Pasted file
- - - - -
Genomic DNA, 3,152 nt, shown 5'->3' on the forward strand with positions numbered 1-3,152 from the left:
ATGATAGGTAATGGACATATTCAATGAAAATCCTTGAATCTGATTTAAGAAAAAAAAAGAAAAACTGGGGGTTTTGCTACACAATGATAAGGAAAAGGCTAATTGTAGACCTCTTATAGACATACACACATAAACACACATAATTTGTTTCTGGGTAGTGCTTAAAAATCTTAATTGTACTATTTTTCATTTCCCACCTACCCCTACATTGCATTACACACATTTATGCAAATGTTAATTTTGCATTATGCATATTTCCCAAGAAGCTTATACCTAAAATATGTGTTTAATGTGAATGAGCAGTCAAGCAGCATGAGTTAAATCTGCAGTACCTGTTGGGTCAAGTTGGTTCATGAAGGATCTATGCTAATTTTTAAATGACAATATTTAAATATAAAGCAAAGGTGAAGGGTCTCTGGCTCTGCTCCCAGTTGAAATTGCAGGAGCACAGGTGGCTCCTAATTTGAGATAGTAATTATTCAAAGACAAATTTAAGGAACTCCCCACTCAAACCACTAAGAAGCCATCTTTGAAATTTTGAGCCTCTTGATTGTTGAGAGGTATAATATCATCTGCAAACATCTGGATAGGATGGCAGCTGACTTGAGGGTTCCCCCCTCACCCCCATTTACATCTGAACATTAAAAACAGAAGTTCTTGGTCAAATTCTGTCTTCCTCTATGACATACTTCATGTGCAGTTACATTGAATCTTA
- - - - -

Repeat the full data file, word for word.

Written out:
Genomic DNA, 3,152 nt, shown 5'->3' on the forward strand with positions numbered 1-3,152 from the left:
ATGATAGGTAATGGACATATTCAATGAAAATCCTTGAATCTGATTTAAGAAAAAAAAAGAAAAACTGGGGGTTTTGCTACACAATGATAAGGAAAAGGCTAATTGTAGACCTCTTATAGACATACACACATAAACACACATAATTTGTTTCTGGGTAGTGCTTAAAAATCTTAATTGTACTATTTTTCATTTCCCACCTACCCCTACATTGCATTACACACATTTATGCAAATGTTAATTTTGCATTATGCATATTTCCCAAGAAGCTTATACCTAAAATATGTGTTTAATGTGAATGAGCAGTCAAGCAGCATGAGTTAAATCTGCAGTACCTGTTGGGTCAAGTTGGTTCATGAAGGATCTATGCTAATTTTTAAATGACAATATTTAAATATAAAGCAAAGGTGAAGGGTCTCTGGCTCTGCTCCCAGTTGAAATTGCAGGAGCACAGGTGGCTCCTAATTTGAGATAGTAATTATTCAAAGACAAATTTAAGGAACTCCCCACTCAAACCACTAAGAAGCCATCTTTGAAATTTTGAGCCTCTTGATTGTTGAGAGGTATAATATCATCTGCAAACATCTGGATAGGATGGCAGCTGACTTGAGGGTTCCCCCCTCACCCCCATTTACATCTGAACATTAAAAACAGAAGTTCTTGGTCAAATTCTGTCTTCCTCTATGACATACTTCATGTGCAGTTACATTGAATCTTA